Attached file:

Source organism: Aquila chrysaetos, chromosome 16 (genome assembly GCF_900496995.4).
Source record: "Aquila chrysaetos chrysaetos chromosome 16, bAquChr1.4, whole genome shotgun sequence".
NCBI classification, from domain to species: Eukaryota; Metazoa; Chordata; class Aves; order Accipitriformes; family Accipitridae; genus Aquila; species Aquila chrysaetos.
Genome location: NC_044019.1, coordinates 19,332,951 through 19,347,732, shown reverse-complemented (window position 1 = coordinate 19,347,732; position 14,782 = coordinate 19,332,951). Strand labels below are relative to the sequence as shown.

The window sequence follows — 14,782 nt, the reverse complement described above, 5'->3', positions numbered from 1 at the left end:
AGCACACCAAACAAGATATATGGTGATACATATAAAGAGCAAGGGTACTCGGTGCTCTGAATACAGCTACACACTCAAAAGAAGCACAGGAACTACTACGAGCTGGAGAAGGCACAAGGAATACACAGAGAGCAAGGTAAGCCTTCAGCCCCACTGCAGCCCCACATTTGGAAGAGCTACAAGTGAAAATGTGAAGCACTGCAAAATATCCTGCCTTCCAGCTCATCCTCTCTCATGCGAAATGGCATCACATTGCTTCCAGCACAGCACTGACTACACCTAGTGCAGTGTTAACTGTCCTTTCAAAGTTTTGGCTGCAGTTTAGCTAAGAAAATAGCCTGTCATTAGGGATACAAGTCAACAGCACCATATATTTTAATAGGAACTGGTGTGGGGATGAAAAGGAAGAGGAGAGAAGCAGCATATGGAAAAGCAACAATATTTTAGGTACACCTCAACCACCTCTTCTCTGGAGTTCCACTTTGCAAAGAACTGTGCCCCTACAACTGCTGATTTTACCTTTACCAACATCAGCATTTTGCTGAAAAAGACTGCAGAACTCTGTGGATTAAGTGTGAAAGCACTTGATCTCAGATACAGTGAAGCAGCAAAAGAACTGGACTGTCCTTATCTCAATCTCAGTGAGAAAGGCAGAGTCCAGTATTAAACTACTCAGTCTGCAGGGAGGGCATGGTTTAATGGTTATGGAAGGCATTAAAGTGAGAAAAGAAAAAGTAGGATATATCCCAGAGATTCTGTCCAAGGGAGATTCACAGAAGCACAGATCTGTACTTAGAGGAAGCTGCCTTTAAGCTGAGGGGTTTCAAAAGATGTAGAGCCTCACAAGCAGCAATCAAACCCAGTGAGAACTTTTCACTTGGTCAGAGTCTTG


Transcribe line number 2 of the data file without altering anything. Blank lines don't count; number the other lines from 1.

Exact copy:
Source record: "Aquila chrysaetos chrysaetos chromosome 16, bAquChr1.4, whole genome shotgun sequence".